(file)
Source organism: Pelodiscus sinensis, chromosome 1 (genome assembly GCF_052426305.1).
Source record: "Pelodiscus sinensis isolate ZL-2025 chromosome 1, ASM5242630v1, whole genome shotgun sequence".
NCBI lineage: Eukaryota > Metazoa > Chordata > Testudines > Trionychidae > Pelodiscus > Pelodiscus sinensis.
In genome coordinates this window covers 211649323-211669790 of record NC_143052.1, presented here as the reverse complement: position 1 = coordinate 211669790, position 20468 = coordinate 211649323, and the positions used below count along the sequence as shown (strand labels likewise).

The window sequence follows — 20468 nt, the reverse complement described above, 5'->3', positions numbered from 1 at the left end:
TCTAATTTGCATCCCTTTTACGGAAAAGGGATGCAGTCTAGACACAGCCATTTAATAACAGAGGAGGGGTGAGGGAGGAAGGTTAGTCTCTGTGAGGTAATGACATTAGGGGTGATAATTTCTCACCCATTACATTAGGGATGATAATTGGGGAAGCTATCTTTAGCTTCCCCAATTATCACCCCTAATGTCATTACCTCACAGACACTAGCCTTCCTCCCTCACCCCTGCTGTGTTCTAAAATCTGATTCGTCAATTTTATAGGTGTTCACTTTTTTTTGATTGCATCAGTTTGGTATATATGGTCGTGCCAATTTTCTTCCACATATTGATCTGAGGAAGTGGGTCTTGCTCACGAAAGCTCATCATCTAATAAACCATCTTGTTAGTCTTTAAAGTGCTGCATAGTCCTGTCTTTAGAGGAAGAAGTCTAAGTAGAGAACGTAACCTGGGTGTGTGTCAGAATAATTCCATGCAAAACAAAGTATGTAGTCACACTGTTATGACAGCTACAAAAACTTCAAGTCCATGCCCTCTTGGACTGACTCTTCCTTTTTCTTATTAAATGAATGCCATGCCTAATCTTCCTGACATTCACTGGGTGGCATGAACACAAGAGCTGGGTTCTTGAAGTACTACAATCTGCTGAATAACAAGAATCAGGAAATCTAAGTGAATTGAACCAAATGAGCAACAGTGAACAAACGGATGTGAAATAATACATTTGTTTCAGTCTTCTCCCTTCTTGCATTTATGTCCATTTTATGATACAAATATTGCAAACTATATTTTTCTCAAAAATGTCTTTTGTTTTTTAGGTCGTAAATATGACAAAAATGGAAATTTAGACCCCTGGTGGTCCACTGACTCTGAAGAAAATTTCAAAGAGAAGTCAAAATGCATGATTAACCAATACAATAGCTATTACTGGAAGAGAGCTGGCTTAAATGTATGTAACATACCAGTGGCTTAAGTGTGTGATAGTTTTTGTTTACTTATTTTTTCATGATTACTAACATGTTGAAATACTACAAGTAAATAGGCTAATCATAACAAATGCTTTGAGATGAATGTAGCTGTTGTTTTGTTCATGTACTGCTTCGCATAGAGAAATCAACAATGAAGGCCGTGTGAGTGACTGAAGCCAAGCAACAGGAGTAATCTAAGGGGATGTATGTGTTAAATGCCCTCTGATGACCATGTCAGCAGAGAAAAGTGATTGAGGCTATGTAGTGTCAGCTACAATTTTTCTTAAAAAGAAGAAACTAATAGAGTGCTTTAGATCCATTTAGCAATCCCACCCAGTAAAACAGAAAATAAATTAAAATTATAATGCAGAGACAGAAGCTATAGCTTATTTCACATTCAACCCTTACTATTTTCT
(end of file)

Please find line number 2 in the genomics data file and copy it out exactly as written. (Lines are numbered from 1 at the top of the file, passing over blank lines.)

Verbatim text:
Source record: "Pelodiscus sinensis isolate ZL-2025 chromosome 1, ASM5242630v1, whole genome shotgun sequence".